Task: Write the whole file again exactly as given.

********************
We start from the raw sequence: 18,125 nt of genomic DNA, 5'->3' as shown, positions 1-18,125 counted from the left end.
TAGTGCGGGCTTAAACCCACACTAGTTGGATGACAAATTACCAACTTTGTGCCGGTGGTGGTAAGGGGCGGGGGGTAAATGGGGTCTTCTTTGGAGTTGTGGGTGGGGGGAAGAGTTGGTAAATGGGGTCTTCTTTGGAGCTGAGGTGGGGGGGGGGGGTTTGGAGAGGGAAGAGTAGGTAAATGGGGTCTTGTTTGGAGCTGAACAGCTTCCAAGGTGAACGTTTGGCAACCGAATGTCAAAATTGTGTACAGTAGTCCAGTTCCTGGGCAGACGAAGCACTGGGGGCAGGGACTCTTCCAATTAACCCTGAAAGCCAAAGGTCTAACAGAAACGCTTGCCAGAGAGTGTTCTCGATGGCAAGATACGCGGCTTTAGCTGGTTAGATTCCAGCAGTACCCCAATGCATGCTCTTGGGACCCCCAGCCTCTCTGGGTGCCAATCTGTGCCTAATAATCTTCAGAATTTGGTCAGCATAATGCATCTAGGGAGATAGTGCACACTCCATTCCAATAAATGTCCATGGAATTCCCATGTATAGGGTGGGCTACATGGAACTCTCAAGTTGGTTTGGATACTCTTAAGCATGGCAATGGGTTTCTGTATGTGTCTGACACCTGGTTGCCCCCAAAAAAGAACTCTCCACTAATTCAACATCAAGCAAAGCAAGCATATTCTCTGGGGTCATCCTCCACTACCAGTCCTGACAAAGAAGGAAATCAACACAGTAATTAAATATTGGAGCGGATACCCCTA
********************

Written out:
We start from the raw sequence: 18,125 nt of genomic DNA, 5'->3' as shown, positions 1-18,125 counted from the left end.
TAGTGCGGGCTTAAACCCACACTAGTTGGATGACAAATTACCAACTTTGTGCCGGTGGTGGTAAGGGGCGGGGGGTAAATGGGGTCTTCTTTGGAGTTGTGGGTGGGGGGAAGAGTTGGTAAATGGGGTCTTCTTTGGAGCTGAGGTGGGGGGGGGGGGTTTGGAGAGGGAAGAGTAGGTAAATGGGGTCTTGTTTGGAGCTGAACAGCTTCCAAGGTGAACGTTTGGCAACCGAATGTCAAAATTGTGTACAGTAGTCCAGTTCCTGGGCAGACGAAGCACTGGGGGCAGGGACTCTTCCAATTAACCCTGAAAGCCAAAGGTCTAACAGAAACGCTTGCCAGAGAGTGTTCTCGATGGCAAGATACGCGGCTTTAGCTGGTTAGATTCCAGCAGTACCCCAATGCATGCTCTTGGGACCCCCAGCCTCTCTGGGTGCCAATCTGTGCCTAATAATCTTCAGAATTTGGTCAGCATAATGCATCTAGGGAGATAGTGCACACTCCATTCCAATAAATGTCCATGGAATTCCCATGTATAGGGTGGGCTACATGGAACTCTCAAGTTGGTTTGGATACTCTTAAGCATGGCAATGGGTTTCTGTATGTGTCTGACACCTGGTTGCCCCCAAAAAAGAACTCTCCACTAATTCAACATCAAGCAAAGCAAGCATATTCTCTGGGGTCATCCTCCACTACCAGTCCTGACAAAGAAGGAAATCAACACAGTAATTAAATATTGGAGCGGATACCCCTA